Book reviews, Pullitzer, Booker, Costa and Children's Book reviews
Book reviews, Pullitzer, Booker, Costa and Children's Book reviews
Prize Winning Fiction
Prize Winning Fiction

1987 Booker Prize Winner

Moon Tiger by Penelope Lively


Publisher: Deutsch

Length: 224 pages

About: Dying historian writes her own history

Style: 1st person

Where: England, India and Egypt

When: 1930s-1980s



Publisher’s synopsis:

Claudia Hampton has lived a full life as historian, reporter, lover, mother. Now she is dying in a London hospital, where she remembers the events in her life, particularly a romance with a tank commander during World War II, a passion that defined much of the rest of her life.




Chronology irritates me. There is no chronology inside my head. I am composed of a myriad Claudias who spin and mix and part like sparks of sunlight on water. The pack of cards I carry around is forever shuffled and re-shuffled; there is no sequence, everything happens at once. The machines of the new technology, I understand, perform in much the same way: all knowledge is stored, to be summoned up at the flick of a key. They sound, in theory, more efficient. Some of my keys don’t work; others demand pass-words, codes, random unlocking sequences. The collective past, curiously, provides these. It is public property, but it is also deeply private. We all look differently at it. My Victorians are not your Victorians. My seventeenth century is not yours … The signals of my own past come from the received past. The lives of others slot into my own life. I, me. Claudia H.




First of all, Lively's writing is incredible. Her descriptions of characters and her eye for detail bring the most everyday situations to life. You know these people; you can feel Lisa's pain especially at growing up in the shadow of her flamboyant mother, a woman who doesn't want her daughter to call her mother because it's just too ordinary, and ordinary is what Claudia can never be. Although Tom is the lover of her life, the man for whom she pines to her dying breath, the real love of her life is her brother Gordon, the only relationship that lasts.  

Bostonbibliophile, May 11th 2011 for full review click here


Not so good:

While readers who come to hear an author discuss his or her book at the Guardian book club are usually fans, those who contribute to the blog on the book club website are sometimes detractors. The impatient and unimpressed are at least as likely to take to the keyboard as the enthusiastic, especially if the book in question has been garlanded with any awards. So there is something unusual about the unanimity of readers writing about Penelope Lively's Moon Tiger on the book club website. Contributors all wanted to express their admiration – but also their sense that Lively's novel has not had its critical due.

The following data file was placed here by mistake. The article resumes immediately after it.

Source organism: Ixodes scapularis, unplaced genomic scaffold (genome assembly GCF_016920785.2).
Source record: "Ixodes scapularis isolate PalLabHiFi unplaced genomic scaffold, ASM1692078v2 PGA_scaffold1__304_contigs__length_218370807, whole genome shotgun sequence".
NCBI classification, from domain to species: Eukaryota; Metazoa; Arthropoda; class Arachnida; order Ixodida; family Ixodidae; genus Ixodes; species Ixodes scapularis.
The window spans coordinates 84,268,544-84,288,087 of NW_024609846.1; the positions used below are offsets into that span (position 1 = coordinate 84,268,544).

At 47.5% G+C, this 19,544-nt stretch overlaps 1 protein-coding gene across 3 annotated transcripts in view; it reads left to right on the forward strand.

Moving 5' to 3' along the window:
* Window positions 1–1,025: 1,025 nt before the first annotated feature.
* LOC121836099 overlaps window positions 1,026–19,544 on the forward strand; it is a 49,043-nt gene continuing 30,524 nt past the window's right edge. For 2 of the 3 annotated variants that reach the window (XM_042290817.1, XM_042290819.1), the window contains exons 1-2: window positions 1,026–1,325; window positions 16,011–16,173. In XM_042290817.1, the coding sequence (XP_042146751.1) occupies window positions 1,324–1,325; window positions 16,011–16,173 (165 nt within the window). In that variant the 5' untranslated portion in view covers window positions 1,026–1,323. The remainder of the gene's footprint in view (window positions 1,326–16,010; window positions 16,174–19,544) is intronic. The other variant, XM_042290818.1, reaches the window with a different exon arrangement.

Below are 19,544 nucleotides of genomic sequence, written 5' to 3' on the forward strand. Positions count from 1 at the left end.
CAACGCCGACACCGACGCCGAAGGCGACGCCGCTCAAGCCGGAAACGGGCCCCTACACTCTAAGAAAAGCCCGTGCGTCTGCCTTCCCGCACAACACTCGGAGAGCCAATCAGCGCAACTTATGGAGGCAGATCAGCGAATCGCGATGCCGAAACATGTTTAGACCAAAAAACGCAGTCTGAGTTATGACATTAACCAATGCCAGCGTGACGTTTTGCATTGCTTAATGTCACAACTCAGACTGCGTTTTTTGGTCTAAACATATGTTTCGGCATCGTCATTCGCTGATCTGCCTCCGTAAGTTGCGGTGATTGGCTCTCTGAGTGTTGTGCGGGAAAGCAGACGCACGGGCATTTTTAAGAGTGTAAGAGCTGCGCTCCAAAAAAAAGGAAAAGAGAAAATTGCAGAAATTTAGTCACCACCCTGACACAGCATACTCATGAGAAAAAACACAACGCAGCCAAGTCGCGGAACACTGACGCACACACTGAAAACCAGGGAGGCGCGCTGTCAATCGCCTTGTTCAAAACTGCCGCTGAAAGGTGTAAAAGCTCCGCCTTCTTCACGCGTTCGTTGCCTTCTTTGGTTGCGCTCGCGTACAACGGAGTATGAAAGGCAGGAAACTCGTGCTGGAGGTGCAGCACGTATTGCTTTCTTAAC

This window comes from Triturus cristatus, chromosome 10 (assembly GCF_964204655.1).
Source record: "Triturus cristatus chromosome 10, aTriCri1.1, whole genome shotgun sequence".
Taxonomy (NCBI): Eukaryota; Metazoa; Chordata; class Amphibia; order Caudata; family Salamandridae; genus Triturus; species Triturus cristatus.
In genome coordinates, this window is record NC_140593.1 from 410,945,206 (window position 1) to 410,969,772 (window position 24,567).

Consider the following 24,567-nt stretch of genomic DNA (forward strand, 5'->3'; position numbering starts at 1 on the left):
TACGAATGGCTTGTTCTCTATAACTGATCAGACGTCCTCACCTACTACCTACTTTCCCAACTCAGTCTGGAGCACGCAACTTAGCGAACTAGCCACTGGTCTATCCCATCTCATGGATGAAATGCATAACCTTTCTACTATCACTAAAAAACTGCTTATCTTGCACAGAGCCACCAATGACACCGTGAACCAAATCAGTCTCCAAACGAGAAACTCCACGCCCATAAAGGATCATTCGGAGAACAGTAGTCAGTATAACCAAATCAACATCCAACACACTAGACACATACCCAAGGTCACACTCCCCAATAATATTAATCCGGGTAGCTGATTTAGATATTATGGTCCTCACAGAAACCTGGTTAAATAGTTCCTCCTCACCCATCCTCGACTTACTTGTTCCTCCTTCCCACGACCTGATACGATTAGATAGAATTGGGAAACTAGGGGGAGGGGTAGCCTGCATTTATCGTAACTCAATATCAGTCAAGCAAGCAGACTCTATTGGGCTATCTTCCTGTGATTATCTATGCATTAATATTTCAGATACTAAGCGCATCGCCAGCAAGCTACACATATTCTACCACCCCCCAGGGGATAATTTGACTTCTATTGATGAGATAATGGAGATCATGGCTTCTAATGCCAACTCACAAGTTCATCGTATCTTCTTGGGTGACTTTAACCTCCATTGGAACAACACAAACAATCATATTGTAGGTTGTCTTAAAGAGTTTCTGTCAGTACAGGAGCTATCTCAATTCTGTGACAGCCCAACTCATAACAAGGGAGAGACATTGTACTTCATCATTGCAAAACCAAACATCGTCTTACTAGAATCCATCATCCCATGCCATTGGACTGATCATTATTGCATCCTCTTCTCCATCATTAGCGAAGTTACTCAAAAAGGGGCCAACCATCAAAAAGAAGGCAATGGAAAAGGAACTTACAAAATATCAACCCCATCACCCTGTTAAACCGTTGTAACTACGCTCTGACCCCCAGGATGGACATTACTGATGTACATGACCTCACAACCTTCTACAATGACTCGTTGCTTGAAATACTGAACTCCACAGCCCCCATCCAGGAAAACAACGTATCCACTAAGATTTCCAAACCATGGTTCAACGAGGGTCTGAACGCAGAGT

Guardian book club, John Mullan 22nd May 2010 for full review click here


About the author

Penelope Lively was born in March 1933 in Cairo, Egypt and spent her childhood there. She came to England at the age of twelve, in 1945, and went to boarding school in Sussex. She subsequently read Modern History at St. Anne’s College, Oxford. She has twice been shortlisted for the Booker Prize; once in 1977 for her first novel, The Road to Lichfield, and again in 1984 for According to Mark. Penelope Lively lives in London.


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2016 Pulitzer Prize Winner

It's a massive day in arts and journalism because the 100th annual Pulitzer Prize winners were just announced, and there's a big surprise. 2015's best artistic and nonfiction writing across 21 categories were recognized during a ceremony Monday afternoon at Columbia University in New York City. The first Pulitzer Prize was awarded to Hebert Bayward Swope, a reporter for The New York World, in 1916. (And if you're as big a fan of Newsies as I am, that paper should ring a bell, but try to think of it more positively.)

The major prize for book nerds, the 2016 Pulitzer Prize for Fiction went to The Sympathizer by Viet Thanh Nguyen (Grove Press), a legitimate surprise, if you've been paying attention to the book nerd and industry buzz. The feeling around the prize in the last few months would have you putting all your hard-earned cash down on A Little Life by Hanya Yanagihara to take home the award, but that's why you should never gamble. Viet Thanh Nguyen is no less deserving, and moreover, it's his debut novel, which makes it such a wonderful win.

Extract from New York Times to view full article...

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